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Speed:    Normally, Hydro-Lance ships are designed for a cruising speed of between 50 and 60 knots.  Accepting some  loss of fuel efficiency, these designs will all accomodate speeds approximately 30% greater, than the rated cruising speed.   Other design modifications ,may allow hull speeds, to above 150 knots, though a price is  paid for fuel efficiency, and radical aerodynamic shapes are required.  Given the difference of density between air and sea water (nearly 800 times greater), going 150 knots through water is the approximate equivalent of, an airplane going Mach eight (8) through the atmosphere.
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Power Plant: The preferred method for larger ships is a diesel fueled gas turbine, directly or electrically coupled with a  large jet drive, or cavitating screw, located in each hull.  However, there are other viable options to study, of any given prime power application; gas turbine turboprop drives mounted under the house, or top side,  diesel engines with hydraulic drives, Opus, direct-drive rotary combustion engines with a cavitating screw..or jet pumps in the hulls, and/or gas turbines with direct thrust from the house, just to mention a few.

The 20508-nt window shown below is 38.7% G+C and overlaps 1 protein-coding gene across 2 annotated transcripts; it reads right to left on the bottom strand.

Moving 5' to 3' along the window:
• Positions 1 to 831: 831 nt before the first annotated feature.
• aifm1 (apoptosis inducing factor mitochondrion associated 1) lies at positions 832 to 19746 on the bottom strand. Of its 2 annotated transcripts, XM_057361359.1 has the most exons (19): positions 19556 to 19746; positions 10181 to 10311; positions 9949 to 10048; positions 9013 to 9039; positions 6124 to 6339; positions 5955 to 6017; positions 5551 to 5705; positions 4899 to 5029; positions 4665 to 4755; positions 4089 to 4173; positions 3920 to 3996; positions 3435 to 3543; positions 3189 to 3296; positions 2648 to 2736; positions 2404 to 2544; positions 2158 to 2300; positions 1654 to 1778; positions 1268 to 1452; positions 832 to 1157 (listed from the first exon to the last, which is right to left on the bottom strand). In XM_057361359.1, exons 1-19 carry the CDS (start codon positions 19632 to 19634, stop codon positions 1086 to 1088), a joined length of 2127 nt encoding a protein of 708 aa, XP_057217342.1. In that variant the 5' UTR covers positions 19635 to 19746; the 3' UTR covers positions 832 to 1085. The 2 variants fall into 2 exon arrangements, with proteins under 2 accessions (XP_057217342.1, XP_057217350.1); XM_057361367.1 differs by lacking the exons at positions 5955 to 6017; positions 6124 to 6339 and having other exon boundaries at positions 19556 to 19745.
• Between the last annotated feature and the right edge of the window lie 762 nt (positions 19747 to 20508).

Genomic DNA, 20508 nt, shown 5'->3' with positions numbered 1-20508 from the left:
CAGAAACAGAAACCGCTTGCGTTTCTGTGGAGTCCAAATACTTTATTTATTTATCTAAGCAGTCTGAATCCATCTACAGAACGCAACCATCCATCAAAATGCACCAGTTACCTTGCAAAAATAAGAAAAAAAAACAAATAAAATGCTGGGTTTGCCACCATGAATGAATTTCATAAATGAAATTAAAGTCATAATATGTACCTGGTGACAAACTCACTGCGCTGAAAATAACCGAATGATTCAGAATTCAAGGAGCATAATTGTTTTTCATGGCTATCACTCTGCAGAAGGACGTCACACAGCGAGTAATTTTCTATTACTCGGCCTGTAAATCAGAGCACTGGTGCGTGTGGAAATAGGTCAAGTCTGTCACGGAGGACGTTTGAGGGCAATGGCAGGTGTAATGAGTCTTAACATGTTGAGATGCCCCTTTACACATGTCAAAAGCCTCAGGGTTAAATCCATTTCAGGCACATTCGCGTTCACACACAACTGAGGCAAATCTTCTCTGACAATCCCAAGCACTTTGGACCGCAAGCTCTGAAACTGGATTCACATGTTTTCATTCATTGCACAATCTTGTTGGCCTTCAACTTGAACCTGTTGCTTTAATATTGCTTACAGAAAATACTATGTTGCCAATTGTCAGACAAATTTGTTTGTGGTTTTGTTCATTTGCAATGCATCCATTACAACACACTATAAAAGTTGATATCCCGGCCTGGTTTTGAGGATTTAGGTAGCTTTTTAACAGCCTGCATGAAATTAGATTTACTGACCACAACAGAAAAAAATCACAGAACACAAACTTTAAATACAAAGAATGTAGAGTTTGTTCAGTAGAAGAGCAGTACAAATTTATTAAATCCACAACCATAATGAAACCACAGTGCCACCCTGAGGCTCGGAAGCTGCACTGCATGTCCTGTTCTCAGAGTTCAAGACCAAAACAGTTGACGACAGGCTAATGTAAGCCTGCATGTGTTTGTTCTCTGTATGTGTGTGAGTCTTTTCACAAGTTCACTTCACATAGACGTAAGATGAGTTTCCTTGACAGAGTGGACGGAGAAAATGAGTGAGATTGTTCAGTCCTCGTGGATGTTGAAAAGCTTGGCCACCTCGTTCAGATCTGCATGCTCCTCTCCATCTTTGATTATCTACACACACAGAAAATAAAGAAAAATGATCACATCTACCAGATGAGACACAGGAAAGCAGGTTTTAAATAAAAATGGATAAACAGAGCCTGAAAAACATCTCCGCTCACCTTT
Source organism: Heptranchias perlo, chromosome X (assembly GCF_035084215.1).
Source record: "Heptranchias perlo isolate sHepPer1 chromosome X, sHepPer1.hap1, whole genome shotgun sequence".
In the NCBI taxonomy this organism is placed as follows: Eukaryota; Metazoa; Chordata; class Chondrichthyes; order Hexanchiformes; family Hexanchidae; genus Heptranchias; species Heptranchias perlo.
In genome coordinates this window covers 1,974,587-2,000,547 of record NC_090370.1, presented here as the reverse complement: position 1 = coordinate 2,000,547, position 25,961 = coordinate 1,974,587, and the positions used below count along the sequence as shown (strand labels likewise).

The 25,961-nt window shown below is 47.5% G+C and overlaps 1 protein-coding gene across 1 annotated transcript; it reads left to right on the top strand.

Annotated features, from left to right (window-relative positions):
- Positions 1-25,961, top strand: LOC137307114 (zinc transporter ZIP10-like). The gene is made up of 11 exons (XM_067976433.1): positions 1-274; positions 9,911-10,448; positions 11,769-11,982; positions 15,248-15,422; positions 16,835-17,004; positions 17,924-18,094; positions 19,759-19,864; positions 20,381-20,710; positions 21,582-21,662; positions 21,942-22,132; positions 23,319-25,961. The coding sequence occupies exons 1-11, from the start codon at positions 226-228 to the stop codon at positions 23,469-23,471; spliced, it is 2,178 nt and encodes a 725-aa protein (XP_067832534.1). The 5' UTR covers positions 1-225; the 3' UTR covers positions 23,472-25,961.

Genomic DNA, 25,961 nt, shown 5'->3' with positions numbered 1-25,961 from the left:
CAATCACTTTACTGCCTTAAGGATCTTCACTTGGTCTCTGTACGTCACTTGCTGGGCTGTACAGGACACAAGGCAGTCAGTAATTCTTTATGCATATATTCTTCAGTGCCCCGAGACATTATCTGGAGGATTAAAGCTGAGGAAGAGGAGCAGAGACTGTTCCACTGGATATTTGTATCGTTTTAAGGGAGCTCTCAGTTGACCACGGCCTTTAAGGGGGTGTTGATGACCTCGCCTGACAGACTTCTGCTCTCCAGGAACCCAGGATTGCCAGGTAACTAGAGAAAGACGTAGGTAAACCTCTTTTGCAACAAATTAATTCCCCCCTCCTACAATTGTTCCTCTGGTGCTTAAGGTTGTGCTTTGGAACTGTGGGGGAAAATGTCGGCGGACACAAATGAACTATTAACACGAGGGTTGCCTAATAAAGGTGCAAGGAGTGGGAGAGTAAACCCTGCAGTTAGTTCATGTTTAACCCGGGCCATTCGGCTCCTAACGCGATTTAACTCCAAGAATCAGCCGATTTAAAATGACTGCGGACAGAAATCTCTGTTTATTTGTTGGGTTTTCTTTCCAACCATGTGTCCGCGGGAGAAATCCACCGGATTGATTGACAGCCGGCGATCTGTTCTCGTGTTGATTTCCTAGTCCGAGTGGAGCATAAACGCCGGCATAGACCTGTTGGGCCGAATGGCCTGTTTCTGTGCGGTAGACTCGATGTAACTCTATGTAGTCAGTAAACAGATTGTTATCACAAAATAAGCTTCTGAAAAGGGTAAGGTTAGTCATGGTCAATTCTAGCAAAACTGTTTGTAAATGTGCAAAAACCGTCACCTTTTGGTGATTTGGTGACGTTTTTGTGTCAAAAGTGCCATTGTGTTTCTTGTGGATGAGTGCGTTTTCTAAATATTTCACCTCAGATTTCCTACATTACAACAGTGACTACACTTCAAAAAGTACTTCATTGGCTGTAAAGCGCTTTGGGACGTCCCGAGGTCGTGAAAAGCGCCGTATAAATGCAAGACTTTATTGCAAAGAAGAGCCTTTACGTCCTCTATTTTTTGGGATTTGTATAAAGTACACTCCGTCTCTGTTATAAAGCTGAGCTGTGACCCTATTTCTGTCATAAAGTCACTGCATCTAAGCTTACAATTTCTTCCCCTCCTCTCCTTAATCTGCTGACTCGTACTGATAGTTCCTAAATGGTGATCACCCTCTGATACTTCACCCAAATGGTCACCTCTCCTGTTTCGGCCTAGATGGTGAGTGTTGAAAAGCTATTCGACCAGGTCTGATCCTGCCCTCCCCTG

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Fuel Use:    Utilizing gas turbines, either JP-4, heating oil #2, or certain other diesel fuels, can be used.  Having an 85% reduction of bow wave formation,  and over a 70% reduction of wetted surface drag, fuel consumption per nautical mile traveled, is reduced by over 50%, as compared with any prime power driven driven displacement mono-hull ship, SWATH,  or catamaran, each having deep drafts, broad beams and unlimited free-board.   That difference is greater for systems such as hydrofoils and hoover craft, which use significant energy for lift; the Hydro-Lance ship requires no lifting energy, and has a  shallow draft, limited free-board, with arrow-like hulls (View).